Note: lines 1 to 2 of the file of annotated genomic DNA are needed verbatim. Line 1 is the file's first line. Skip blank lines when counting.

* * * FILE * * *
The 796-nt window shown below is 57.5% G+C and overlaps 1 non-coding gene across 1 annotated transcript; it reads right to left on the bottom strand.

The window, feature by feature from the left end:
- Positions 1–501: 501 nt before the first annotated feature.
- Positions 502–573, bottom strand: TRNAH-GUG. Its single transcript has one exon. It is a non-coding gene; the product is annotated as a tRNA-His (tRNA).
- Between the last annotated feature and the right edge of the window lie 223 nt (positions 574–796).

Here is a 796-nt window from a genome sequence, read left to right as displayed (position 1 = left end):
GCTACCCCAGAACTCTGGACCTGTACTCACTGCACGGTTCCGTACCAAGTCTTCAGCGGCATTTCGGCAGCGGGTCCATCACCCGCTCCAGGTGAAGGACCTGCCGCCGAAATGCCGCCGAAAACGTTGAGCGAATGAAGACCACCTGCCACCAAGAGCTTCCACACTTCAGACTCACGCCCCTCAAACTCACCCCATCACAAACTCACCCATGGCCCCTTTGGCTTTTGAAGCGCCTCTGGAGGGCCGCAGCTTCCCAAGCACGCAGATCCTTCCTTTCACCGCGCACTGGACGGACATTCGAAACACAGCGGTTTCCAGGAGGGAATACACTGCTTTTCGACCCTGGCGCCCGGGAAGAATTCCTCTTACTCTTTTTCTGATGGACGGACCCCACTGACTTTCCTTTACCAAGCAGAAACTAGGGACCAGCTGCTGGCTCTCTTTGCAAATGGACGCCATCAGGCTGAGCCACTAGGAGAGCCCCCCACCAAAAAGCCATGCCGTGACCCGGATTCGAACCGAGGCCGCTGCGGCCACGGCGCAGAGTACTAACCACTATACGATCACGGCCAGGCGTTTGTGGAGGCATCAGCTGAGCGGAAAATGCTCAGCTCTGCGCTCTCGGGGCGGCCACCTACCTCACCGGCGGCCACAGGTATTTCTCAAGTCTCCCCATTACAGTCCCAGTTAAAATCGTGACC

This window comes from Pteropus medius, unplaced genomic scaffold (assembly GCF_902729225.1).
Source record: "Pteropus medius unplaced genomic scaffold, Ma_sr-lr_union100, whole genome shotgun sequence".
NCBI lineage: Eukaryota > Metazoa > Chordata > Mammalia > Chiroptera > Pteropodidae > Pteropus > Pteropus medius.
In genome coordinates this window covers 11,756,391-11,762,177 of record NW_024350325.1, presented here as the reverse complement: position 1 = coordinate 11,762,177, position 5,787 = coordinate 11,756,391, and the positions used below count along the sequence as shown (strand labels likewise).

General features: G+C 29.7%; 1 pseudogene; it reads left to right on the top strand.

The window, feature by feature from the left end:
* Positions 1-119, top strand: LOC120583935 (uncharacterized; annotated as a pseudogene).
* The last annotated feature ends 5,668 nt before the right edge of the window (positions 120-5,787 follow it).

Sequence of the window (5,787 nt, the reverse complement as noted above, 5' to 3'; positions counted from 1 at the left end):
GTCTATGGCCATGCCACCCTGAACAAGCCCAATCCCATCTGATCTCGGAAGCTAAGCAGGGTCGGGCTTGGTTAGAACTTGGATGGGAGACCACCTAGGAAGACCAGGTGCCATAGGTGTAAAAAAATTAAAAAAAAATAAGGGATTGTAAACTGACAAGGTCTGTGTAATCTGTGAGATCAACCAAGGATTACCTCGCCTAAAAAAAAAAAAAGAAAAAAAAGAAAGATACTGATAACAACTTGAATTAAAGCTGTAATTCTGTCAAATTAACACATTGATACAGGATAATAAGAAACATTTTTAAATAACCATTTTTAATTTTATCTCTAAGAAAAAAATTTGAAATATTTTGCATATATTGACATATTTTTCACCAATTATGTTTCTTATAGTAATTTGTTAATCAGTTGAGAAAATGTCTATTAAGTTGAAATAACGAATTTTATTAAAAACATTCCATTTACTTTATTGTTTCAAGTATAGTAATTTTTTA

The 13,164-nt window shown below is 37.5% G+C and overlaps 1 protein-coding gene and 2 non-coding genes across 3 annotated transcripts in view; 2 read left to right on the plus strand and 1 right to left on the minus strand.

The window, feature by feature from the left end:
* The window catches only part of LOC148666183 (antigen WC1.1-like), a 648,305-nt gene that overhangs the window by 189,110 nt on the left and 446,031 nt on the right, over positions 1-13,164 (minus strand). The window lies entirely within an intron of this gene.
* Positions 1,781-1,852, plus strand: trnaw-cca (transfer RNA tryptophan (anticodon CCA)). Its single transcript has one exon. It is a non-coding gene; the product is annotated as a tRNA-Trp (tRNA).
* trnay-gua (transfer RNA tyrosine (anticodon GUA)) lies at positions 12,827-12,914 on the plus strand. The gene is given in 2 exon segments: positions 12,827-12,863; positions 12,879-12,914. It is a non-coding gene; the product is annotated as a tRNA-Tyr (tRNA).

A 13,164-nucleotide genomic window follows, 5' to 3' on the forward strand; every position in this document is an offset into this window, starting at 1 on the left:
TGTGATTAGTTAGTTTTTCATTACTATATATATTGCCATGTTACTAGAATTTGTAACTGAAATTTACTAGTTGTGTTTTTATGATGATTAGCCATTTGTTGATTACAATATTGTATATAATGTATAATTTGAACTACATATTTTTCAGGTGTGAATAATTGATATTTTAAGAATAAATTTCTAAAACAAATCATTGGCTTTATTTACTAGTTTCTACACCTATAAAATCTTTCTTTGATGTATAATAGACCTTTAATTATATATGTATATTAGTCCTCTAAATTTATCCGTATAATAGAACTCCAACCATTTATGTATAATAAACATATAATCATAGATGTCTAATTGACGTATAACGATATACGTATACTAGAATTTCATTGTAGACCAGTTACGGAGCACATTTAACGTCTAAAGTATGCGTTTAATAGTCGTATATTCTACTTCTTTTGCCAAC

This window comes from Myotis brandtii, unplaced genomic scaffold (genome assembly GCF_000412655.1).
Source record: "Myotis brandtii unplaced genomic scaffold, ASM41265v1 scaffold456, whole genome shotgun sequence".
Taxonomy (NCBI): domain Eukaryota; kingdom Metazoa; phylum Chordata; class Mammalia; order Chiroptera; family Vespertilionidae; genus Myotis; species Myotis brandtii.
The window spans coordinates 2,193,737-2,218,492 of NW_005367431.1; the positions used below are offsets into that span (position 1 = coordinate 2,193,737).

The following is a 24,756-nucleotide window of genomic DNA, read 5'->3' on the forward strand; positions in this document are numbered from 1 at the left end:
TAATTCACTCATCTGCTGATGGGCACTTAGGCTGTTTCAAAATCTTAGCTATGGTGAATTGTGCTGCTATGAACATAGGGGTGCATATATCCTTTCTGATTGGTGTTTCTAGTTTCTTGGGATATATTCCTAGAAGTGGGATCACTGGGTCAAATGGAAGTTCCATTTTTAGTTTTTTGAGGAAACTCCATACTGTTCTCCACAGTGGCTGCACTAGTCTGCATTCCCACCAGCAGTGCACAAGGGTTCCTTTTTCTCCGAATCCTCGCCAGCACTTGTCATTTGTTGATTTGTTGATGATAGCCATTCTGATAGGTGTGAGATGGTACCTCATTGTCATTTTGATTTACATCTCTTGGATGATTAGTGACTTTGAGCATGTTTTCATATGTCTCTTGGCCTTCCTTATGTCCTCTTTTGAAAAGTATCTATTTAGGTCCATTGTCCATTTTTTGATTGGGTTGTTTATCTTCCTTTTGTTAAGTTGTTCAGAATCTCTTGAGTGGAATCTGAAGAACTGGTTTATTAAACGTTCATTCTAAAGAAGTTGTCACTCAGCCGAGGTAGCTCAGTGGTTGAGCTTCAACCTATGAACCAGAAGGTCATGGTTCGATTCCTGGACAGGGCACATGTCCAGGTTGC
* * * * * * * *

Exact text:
The 796-nt window shown below is 57.5% G+C and overlaps 1 non-coding gene across 1 annotated transcript; it reads right to left on the bottom strand.

The window, feature by feature from the left end: